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Break California into six states? A fine idea, but...

A venture capital investor's answer to an out-of-touch government is to break up California into six states. It's a "solution" that could have horrific consequences.

March 02, 2014|Michael Hiltzik
  • Molly Kelley of Klamath River holds up a State of Jefferson flag, which dates to a 1941 effort.
Molly Kelley of Klamath River holds up a State of Jefferson flag, which dates… (Francine Orr, Los Angeles…)

There are two broad categories of government reformer. One is the type who tries addressing government inequities where and as they occur — a housing crisis here, a water crisis there, racial discrimination here, there and everywhere. Then there's the type who advocates throwing out the old system wholesale and starting from scratch.

Timothy C. Draper, 55, a successful venture capital investor with a lengthy record of public involvement to his name, plainly has thrown in his lot with the latter group. His new idea, an initiative to break up California into six states, has just been cleared for signature collection, with an outside chance of making it onto the statewide ballot as soon as November. To be sure, there are some virtues in Draper's idea, though they wouldn't come from going through with it.

Draper's initiative glosses over so many complexities (just for starters, the six-state realignment would have to be approved by Congress) that the first question he often gets asked by interviewers is whether he's actually serious. Let's just say that he sure sounds sincere.

"Sacramento's a monolith," he told me. "We're out of touch with it. By creating six states, we have the ability to become closer to our government."

Yet the dream of government realignment as a solution to government ineffectiveness is an old one, and almost never works. Europe's current experimental rearranging of national authority has created as many new problems as it's solved, and its outcome is uncertain.

Travel around Africa and you'll hear many experts argue that solving its economic problems requires breaking up its big countries into smaller ones, and just as many argue that the answer is to merge its small nations into big ones.

Political scientists' solutions for bureaucratic inefficiencies, too, oscillate between calling for decentralized administration (when everything is run out of the capital) and centralized management (after decentralization fails).

What that suggests is that tampering with established structures isn't the answer. In the case of California, the consequences of the breakup Draper advocates could be horrific.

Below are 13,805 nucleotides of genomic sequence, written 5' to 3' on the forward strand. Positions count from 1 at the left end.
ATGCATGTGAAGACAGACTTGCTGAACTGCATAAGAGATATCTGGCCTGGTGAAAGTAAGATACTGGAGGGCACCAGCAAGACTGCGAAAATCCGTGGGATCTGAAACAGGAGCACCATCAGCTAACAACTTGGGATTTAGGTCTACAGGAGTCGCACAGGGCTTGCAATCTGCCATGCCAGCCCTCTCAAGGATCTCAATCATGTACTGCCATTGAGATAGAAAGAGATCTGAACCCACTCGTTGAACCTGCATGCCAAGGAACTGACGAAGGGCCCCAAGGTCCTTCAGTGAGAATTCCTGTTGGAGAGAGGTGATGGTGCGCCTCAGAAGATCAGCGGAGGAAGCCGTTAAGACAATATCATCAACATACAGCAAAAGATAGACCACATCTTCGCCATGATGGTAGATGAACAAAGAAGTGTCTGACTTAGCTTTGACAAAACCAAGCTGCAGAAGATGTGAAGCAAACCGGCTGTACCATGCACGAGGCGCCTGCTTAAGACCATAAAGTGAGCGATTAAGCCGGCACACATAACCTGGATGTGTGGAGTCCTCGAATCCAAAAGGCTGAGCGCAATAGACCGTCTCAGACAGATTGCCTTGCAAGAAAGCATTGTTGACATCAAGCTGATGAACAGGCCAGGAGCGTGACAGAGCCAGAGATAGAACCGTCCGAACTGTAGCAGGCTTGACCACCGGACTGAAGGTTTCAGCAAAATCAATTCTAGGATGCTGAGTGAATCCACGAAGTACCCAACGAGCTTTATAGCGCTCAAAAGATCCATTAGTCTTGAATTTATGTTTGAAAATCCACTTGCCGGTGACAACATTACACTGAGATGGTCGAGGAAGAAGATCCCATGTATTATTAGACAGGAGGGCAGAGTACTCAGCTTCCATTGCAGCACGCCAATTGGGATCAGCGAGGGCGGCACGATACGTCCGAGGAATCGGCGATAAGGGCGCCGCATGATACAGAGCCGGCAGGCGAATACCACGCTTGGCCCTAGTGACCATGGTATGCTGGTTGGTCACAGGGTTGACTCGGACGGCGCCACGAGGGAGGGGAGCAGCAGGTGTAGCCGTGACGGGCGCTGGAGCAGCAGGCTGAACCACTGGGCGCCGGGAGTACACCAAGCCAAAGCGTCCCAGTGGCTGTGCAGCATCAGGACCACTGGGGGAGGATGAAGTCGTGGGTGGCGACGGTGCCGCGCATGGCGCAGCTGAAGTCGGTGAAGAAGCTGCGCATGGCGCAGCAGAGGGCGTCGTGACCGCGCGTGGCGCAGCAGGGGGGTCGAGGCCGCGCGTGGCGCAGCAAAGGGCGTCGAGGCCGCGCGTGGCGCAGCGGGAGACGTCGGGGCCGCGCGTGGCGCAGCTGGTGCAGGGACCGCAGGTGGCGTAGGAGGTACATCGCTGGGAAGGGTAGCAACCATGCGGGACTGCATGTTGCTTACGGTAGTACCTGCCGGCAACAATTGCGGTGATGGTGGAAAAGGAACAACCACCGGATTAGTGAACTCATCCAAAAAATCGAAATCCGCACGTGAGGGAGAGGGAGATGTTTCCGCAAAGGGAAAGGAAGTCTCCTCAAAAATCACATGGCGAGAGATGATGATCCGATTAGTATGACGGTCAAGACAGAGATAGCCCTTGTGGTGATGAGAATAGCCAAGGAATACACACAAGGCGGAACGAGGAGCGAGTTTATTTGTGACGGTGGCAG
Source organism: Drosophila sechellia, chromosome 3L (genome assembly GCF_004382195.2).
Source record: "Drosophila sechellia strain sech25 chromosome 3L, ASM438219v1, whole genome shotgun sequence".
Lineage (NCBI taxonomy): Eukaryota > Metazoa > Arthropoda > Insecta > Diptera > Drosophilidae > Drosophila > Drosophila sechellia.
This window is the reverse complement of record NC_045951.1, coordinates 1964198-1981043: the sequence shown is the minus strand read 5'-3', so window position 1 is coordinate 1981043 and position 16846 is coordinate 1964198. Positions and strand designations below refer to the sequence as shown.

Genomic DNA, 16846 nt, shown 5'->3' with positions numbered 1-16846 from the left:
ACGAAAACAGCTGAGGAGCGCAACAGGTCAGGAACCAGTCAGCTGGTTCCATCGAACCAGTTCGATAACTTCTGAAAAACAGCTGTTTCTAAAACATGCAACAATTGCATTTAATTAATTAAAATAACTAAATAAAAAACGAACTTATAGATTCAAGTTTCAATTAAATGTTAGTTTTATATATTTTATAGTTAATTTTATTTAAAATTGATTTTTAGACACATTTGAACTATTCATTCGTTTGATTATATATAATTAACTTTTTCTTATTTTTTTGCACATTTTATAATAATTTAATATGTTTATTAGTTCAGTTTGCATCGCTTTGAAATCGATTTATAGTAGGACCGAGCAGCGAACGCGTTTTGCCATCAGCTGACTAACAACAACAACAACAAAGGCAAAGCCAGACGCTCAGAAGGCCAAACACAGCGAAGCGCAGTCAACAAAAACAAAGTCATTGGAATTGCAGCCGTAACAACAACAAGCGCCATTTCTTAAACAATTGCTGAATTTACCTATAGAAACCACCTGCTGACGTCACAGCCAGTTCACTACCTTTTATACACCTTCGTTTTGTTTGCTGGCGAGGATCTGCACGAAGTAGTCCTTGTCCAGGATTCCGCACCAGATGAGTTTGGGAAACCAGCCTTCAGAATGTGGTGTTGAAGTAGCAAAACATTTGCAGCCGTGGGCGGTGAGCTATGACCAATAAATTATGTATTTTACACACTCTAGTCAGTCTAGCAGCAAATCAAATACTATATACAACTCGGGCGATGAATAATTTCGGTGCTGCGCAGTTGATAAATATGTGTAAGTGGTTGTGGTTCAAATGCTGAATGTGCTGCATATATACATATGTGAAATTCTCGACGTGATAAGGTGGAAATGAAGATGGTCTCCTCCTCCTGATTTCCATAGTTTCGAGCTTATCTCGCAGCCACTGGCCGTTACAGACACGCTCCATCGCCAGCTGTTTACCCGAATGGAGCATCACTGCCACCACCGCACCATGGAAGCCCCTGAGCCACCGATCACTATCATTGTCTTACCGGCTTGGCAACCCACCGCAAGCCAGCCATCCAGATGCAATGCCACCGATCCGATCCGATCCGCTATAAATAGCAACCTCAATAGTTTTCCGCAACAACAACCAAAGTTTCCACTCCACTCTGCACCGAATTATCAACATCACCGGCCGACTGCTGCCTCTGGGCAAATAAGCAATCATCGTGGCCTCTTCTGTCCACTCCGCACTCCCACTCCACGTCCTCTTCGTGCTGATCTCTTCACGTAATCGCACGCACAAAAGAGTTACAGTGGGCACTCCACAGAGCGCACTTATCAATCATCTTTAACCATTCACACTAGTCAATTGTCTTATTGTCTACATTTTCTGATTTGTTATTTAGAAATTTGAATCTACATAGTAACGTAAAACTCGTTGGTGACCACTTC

For one thing, breaking up California means severing the economic ties that give the state's economy diversity to protect it from the swings and roundabouts of economic cycles — having an economy that incorporates agriculture, high tech, manufacturing, entertainment, international trade and scientific research isn't a drawback but an advantage, since those sectors don't always rise and fall in sync.

Draper's roots in Silicon Valley inevitably raise the suspicion that his goal is to preserve the economic advantages of his home region by sloughing off the burden imposed on its residents by other, less vibrant, parts of the state. His proposed state of Silicon Valley would incorporate everything from San Francisco to Monterey, Santa Cruz and the East Bay.

He says that's not so, but as the nonpartisan Legislative Analyst's Office observes, not only would Silicon Valley be the richest new state, but the Central Valley state of Central California — Fresno, Merced, etc. — would instantly become the poorest state in the nation, with an annual per capita income $150 less than that of Mississippi.

Draper dismisses that finding. "All six will be among the richest states in the country," he declares, "though that might be 10 years down the road." The key, he says, is that their citizens will be so close to their governments that "some sacred cows will go away and special interests might fade into the distance. They're going to be created in modern terms."

Indeed, he maintains that the most support for his idea isn't coming from the richest parts of the state but the poorest, places like the Central Valley and the far north, a region his initiative calls Jefferson.

"The people way up there in Jefferson feel very distant from where their tax dollars are going and where their laws are coming from," he says.

But he's not doing those people any favors by glossing over the truth about their economic situation. Jefferson, which would include Humboldt, Modoc, Siskiyou, Mendocino and 10 other mostly rural counties, would be the second-poorest state of the six.

According to the legislative analyst, those counties are charged the lowest per capita state income tax and have the smallest sales tax base and the lowest property valuation. They spend the most on K-12 education of any of the would-be states per pupil (more even than Silicon Valley); two-thirds of that money comes from Sacramento.

For someone with an unassailable record of business success, Draper can come off as a bit starry-eyed. That's especially so when he suggests that social or political issues can be solved more easily by individual states dealing with each other, like parties in a business dispute, than by leaders working within a single state.

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